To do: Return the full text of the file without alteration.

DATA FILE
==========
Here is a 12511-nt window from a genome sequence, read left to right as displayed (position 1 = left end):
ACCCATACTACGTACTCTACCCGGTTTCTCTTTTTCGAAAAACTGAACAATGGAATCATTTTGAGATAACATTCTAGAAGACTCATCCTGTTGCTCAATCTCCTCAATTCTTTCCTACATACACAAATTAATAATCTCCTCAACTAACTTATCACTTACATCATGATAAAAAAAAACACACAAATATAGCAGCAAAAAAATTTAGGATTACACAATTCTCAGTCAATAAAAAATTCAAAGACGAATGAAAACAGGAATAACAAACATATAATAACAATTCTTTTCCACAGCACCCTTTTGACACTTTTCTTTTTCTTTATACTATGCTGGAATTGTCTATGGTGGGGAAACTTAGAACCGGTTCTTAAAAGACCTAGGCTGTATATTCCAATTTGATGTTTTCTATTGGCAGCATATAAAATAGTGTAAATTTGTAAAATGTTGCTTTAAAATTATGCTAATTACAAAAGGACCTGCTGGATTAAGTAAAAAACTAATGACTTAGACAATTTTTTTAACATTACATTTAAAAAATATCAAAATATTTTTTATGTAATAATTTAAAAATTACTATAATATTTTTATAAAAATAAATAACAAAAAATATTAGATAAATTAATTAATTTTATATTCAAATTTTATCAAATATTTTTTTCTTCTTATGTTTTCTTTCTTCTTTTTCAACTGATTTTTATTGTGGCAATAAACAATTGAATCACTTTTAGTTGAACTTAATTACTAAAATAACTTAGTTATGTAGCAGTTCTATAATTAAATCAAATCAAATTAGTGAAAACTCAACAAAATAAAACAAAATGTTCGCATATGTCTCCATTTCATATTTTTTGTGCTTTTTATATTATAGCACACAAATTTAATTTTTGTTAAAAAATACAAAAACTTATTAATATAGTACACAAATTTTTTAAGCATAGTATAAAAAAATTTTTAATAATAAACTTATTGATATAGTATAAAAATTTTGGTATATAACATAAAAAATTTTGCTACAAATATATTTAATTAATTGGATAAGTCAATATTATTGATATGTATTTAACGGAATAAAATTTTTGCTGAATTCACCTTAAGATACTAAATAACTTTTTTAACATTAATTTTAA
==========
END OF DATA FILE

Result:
Here is a 12511-nt window from a genome sequence, read left to right as displayed (position 1 = left end):
ACCCATACTACGTACTCTACCCGGTTTCTCTTTTTCGAAAAACTGAACAATGGAATCATTTTGAGATAACATTCTAGAAGACTCATCCTGTTGCTCAATCTCCTCAATTCTTTCCTACATACACAAATTAATAATCTCCTCAACTAACTTATCACTTACATCATGATAAAAAAAAACACACAAATATAGCAGCAAAAAAATTTAGGATTACACAATTCTCAGTCAATAAAAAATTCAAAGACGAATGAAAACAGGAATAACAAACATATAATAACAATTCTTTTCCACAGCACCCTTTTGACACTTTTCTTTTTCTTTATACTATGCTGGAATTGTCTATGGTGGGGAAACTTAGAACCGGTTCTTAAAAGACCTAGGCTGTATATTCCAATTTGATGTTTTCTATTGGCAGCATATAAAATAGTGTAAATTTGTAAAATGTTGCTTTAAAATTATGCTAATTACAAAAGGACCTGCTGGATTAAGTAAAAAACTAATGACTTAGACAATTTTTTTAACATTACATTTAAAAAATATCAAAATATTTTTTATGTAATAATTTAAAAATTACTATAATATTTTTATAAAAATAAATAACAAAAAATATTAGATAAATTAATTAATTTTATATTCAAATTTTATCAAATATTTTTTTCTTCTTATGTTTTCTTTCTTCTTTTTCAACTGATTTTTATTGTGGCAATAAACAATTGAATCACTTTTAGTTGAACTTAATTACTAAAATAACTTAGTTATGTAGCAGTTCTATAATTAAATCAAATCAAATTAGTGAAAACTCAACAAAATAAAACAAAATGTTCGCATATGTCTCCATTTCATATTTTTTGTGCTTTTTATATTATAGCACACAAATTTAATTTTTGTTAAAAAATACAAAAACTTATTAATATAGTACACAAATTTTTTAAGCATAGTATAAAAAAATTTTTAATAATAAACTTATTGATATAGTATAAAAATTTTGGTATATAACATAAAAAATTTTGCTACAAATATATTTAATTAATTGGATAAGTCAATATTATTGATATGTATTTAACGGAATAAAATTTTTGCTGAATTCACCTTAAGATACTAAATAACTTTTTTAACATTAATTTTAA